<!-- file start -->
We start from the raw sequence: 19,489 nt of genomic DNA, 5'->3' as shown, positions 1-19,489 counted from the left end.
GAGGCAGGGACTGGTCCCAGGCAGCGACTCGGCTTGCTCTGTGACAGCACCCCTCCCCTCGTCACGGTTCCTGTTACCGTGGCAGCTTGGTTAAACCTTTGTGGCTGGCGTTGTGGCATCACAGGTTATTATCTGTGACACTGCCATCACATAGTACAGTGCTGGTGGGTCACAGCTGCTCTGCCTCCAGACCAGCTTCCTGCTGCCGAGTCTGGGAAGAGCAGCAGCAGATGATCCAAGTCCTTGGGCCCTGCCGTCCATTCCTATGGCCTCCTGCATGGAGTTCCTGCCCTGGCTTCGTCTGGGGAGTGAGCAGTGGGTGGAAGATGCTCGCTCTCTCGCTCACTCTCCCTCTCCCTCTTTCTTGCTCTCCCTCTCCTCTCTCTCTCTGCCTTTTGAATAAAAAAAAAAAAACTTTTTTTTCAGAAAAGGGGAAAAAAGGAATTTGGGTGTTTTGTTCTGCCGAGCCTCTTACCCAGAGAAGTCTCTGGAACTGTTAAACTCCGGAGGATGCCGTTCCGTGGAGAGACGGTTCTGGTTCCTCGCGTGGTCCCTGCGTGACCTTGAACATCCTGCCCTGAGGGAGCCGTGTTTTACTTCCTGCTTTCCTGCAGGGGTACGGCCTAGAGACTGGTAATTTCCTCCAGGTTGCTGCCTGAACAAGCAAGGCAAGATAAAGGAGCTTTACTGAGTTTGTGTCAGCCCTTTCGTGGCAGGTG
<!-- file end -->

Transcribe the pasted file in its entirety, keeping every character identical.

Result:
We start from the raw sequence: 19,489 nt of genomic DNA, 5'->3' as shown, positions 1-19,489 counted from the left end.
GAGGCAGGGACTGGTCCCAGGCAGCGACTCGGCTTGCTCTGTGACAGCACCCCTCCCCTCGTCACGGTTCCTGTTACCGTGGCAGCTTGGTTAAACCTTTGTGGCTGGCGTTGTGGCATCACAGGTTATTATCTGTGACACTGCCATCACATAGTACAGTGCTGGTGGGTCACAGCTGCTCTGCCTCCAGACCAGCTTCCTGCTGCCGAGTCTGGGAAGAGCAGCAGCAGATGATCCAAGTCCTTGGGCCCTGCCGTCCATTCCTATGGCCTCCTGCATGGAGTTCCTGCCCTGGCTTCGTCTGGGGAGTGAGCAGTGGGTGGAAGATGCTCGCTCTCTCGCTCACTCTCCCTCTCCCTCTTTCTTGCTCTCCCTCTCCTCTCTCTCTCTGCCTTTTGAATAAAAAAAAAAAAACTTTTTTTTCAGAAAAGGGGAAAAAAGGAATTTGGGTGTTTTGTTCTGCCGAGCCTCTTACCCAGAGAAGTCTCTGGAACTGTTAAACTCCGGAGGATGCCGTTCCGTGGAGAGACGGTTCTGGTTCCTCGCGTGGTCCCTGCGTGACCTTGAACATCCTGCCCTGAGGGAGCCGTGTTTTACTTCCTGCTTTCCTGCAGGGGTACGGCCTAGAGACTGGTAATTTCCTCCAGGTTGCTGCCTGAACAAGCAAGGCAAGATAAAGGAGCTTTACTGAGTTTGTGTCAGCCCTTTCGTGGCAGGTG